It has become a common practice that nurse is a valuable professional in health care because she spends more time with patients than physicians do. Recently, the transitional care nursing became incorporating the progressive care, as nowadays patients demand greater mobility and interdependence even while they are at a high risk of instability. The progressive care was introduced more than ten years ago but nowadays it is gaining momentum (Ecklund, and Bloss 62). Transitional care nurses seem to fully realize their tasks and improve their techniques and experience in this relatively new sphere of nursing. In his article, Sitko (n.d.) discusses strategies for interdisciplinary teams that are in use in many national hospitals. Lately, transitional care nurses work in cooperation with interdisciplinary team members, what allows them to participate in the performance of health care settings. Team members focus on improved mobility that encourages them to hold a personal responsibility for patients safety.
Furthermore, in recent times the health care facilities rely on well-trained nurses who provide transitions in time and assist patients in accordance with their goals, needs, and requirements. It includes education of patients and their families, logistical arrangements, coordination of all operations and consultations with healthcare professionals who are involved in this activity (Sitko n.d.). These functions can considerably improve patients abilities. In order to maintain their tasks, the nurses complete a nurse-driven program where they determine goals, activities, and draw perspectives.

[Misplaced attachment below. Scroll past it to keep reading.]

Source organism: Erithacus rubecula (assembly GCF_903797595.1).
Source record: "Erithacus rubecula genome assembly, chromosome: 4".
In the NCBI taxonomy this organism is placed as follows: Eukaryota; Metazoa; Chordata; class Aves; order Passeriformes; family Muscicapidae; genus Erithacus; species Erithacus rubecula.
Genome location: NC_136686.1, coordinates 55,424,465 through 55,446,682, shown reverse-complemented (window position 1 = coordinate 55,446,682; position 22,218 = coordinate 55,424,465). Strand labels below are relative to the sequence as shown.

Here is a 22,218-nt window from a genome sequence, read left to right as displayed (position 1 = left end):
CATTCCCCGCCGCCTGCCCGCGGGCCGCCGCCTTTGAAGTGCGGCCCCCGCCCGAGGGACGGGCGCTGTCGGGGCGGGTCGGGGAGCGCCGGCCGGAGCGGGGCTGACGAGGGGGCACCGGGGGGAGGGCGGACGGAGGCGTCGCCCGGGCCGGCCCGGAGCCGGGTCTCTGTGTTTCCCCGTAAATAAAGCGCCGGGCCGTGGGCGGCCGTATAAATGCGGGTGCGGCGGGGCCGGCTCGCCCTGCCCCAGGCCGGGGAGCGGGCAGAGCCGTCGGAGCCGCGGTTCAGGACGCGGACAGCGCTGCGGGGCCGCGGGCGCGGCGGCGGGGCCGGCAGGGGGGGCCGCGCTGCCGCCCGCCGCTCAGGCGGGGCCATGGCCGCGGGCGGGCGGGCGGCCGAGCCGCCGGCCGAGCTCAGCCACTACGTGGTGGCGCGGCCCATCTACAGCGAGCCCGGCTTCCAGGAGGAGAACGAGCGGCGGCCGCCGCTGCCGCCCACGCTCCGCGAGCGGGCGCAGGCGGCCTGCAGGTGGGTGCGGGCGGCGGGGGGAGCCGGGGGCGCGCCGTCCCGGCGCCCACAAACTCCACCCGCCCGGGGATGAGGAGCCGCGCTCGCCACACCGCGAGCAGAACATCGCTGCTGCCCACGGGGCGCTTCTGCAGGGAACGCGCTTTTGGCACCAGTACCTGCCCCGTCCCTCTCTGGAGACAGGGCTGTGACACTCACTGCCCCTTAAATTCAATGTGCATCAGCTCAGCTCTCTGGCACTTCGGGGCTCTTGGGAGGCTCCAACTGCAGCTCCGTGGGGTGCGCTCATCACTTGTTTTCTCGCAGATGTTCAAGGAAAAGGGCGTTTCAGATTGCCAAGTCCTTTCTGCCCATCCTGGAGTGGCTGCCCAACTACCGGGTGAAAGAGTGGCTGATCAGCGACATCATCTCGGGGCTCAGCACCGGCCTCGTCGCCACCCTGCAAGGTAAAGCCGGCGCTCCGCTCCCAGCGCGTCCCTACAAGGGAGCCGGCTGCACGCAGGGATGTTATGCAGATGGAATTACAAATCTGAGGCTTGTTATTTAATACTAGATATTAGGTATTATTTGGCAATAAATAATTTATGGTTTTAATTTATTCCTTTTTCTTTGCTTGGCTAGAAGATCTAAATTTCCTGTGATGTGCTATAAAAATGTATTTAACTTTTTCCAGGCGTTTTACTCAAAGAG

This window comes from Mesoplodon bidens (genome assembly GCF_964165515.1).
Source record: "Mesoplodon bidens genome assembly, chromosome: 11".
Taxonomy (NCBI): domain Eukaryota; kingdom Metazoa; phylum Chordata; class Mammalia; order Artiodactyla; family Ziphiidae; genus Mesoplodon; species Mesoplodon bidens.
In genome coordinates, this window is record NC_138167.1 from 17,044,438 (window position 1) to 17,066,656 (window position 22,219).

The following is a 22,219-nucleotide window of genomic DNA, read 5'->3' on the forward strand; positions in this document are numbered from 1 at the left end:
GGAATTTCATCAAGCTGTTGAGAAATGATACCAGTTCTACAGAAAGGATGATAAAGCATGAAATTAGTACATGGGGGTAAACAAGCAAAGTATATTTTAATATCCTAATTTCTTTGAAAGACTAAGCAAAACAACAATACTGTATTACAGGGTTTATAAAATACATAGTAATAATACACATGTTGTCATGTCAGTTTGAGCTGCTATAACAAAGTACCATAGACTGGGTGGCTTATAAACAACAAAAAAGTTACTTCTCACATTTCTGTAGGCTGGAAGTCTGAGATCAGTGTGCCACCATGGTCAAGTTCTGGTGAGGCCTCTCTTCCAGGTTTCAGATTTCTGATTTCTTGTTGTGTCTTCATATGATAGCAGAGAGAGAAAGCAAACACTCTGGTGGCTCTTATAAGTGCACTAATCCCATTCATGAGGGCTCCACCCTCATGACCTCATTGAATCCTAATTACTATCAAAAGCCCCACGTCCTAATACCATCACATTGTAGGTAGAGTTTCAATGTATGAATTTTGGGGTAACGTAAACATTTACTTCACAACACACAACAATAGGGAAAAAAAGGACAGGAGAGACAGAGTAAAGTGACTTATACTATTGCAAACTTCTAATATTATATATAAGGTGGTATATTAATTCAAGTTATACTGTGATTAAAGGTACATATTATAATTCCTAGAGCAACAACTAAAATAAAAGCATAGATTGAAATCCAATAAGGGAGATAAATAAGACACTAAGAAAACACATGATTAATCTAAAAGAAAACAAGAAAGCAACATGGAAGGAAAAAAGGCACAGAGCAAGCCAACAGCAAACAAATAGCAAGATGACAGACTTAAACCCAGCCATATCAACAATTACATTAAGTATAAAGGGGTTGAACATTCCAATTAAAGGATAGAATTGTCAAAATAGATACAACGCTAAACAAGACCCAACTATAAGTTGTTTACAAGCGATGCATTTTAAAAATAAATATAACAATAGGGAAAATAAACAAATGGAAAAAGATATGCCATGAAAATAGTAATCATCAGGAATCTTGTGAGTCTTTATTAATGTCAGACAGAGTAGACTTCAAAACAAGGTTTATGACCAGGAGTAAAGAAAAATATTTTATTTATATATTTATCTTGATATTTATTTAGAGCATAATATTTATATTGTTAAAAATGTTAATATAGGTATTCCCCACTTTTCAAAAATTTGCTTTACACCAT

The Reasons for the Future Development
No matter in what health care setting the transitional care nurses work and what level of experience they have, there is a need for further development. It is important to continue education, taking different training and courses that may improve the level of their preparation. Moreover, nurses should be well aware of new practices that may help them to improve their work and educate patients and their families. Beck (68) believes that education and training may help find ways to prevent patients from the transition as rehospitalization is bad for patients health and is a result of their poor understanding of a disease and its treatment.
The most recent achievements in clinical medicine and the opportunity to manage the process of treatment of many systemic diseases require improving the organization of training not only for doctors but also for nurses.
A health care setting is a complex system that needs a participation of all health care stakeholders. However, the role of the transitional care nurses requires a separate attention because they perform very important functions. They provide transitional support for older adults, arranging different appointments, examinations, and consultations with different physicians that may improve their health. Moreover, the transitional care nurses educate patients about medications, nutrition, self-care; they design and implement health care plans. In order to cover these areas, they must be well prepared. Their professional preparation is of the greatest importance for patients, for the health care settings, and for themselves.